Finland’s Lahti named Europe’s 4th most sustainable city


The Finnish city of Lahti has been named Europe’s 4th most sustainable city by Corporate Knights, an award-winning sustainable economy magazine.

Mayor of Lahti Pekka Timonen stated on social media: ‘’The International Corporate Knights today released a ranking of the world’s 100 most sustainable cities. Stockholm was the best, but Lahti rose to 4th place – and was of course number one in Finland.’’

‘’Lahti’s long-term climate and environmental work is now world-famous. Action as European Environment Capital 2021 further accelerated it. Next, we are going to be carbon neutral already in 2025,’’ the mayor of the Finnish city further stated.

Lahti is regarded as one of Finland’s greenest cities and a leader in the Nordic countries sustainability initiatives. It was also named the European Green Capital for 2021 by the European Commission, making it the first Finnish city to receive this honour.

In the aftermath, the city situated 100 kilometres north-east of the capital Helsinki gained long-term prominence as one of the leaders for creative environmental solutions in Europe. Lahti continues to up its environmental and sustainability work even today.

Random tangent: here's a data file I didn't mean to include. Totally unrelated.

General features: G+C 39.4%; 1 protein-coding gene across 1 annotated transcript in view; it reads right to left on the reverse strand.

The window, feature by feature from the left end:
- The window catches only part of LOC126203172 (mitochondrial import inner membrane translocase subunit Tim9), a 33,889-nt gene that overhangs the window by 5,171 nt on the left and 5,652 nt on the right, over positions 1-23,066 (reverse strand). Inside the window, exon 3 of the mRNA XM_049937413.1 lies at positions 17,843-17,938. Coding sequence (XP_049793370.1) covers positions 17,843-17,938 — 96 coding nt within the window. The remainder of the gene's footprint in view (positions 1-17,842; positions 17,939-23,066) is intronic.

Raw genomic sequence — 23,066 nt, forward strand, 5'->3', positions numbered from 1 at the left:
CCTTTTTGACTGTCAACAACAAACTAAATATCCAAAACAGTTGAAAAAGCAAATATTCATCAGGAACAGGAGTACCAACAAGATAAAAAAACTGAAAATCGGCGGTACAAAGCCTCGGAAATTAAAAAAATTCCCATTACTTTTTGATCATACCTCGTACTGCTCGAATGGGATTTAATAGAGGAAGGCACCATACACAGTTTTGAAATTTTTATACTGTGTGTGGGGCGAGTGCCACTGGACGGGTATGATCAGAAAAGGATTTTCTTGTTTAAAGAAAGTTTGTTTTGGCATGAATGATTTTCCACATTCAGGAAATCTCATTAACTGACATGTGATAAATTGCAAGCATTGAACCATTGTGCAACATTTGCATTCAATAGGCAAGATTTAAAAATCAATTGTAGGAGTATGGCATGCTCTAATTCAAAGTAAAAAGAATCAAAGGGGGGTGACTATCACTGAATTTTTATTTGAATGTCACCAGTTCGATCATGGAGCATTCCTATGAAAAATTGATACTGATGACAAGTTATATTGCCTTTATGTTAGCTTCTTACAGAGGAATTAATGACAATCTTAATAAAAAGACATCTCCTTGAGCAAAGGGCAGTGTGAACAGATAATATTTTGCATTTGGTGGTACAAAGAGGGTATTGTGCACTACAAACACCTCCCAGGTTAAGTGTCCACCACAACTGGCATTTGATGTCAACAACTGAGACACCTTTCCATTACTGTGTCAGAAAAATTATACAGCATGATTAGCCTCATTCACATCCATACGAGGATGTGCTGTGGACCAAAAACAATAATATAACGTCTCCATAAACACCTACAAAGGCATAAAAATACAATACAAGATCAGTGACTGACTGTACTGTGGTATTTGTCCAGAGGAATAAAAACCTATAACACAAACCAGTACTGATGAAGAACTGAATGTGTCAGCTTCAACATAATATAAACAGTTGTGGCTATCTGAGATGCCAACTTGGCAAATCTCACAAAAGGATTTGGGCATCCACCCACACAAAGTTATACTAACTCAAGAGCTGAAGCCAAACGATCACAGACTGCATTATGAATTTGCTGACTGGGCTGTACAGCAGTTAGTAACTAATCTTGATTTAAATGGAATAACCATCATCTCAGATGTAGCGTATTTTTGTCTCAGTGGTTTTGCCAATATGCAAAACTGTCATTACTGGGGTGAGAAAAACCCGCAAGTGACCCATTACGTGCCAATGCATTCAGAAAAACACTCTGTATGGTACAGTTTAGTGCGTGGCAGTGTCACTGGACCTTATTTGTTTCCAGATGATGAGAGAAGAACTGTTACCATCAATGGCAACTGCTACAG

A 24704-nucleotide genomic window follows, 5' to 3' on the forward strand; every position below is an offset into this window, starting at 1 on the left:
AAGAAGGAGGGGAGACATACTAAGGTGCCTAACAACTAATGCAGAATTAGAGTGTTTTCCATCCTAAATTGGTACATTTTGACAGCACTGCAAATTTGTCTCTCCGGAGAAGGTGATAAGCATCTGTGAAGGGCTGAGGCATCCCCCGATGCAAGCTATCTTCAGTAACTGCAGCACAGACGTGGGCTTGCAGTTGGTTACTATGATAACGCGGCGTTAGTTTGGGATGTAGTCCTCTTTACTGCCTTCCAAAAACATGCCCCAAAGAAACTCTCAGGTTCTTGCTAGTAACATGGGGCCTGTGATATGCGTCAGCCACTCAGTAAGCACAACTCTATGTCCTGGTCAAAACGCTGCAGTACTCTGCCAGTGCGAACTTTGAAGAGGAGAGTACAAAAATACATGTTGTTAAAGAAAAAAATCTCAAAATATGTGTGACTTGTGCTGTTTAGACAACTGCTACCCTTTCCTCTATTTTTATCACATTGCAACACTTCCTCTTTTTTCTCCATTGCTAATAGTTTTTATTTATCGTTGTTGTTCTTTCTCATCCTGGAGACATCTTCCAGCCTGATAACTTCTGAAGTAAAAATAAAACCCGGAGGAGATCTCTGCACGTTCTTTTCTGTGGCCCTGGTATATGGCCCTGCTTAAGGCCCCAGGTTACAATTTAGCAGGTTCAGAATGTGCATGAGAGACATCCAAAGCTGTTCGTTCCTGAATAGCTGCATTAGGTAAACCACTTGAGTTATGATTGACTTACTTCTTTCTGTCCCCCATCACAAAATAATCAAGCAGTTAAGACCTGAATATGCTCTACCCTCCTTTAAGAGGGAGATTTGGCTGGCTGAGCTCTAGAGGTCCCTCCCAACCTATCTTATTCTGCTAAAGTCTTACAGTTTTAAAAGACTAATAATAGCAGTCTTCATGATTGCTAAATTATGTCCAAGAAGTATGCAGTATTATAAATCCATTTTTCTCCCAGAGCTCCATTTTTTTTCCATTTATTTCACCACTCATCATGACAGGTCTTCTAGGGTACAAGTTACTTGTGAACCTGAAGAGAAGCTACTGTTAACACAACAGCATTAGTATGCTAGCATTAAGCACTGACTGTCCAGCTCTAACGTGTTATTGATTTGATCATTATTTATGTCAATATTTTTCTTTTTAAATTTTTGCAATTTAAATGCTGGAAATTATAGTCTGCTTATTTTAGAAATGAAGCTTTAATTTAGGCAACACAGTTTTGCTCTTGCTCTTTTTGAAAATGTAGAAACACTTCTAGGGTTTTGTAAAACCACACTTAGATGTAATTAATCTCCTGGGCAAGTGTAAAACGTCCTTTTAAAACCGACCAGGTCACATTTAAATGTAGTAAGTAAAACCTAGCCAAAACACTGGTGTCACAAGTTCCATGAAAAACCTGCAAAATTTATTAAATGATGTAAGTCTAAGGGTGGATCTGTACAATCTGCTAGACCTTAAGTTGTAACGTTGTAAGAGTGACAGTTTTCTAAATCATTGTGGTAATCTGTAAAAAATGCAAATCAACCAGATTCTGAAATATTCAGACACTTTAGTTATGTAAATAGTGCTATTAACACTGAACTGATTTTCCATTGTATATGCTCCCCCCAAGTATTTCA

The Sustainable Cities Index by Corporate Knight assessed 50 global cities based on air quality, emissions, renewable energy, and other sustainability factors.

The Swedish capital Stockholm was ranked first and proudly carries the title of the most sustainable city on the old continent. Stockholm was followed by another two northern European capitals, Oslo and Copenhagen.

In the Sustainable Cities Index, European cities occupy the six leading positions, with London being the only city outside Nordic countries to rank within the top five. At the same time, the entire top three of Europe’s most sustainable cities in this research is led by female mayors.

According to the magazine, their research section has seeded the quantitative, outcomes-focused index with an initial set of 50 cities using public data, which will grow when new cities submit their information. (photo credit: wikipedia)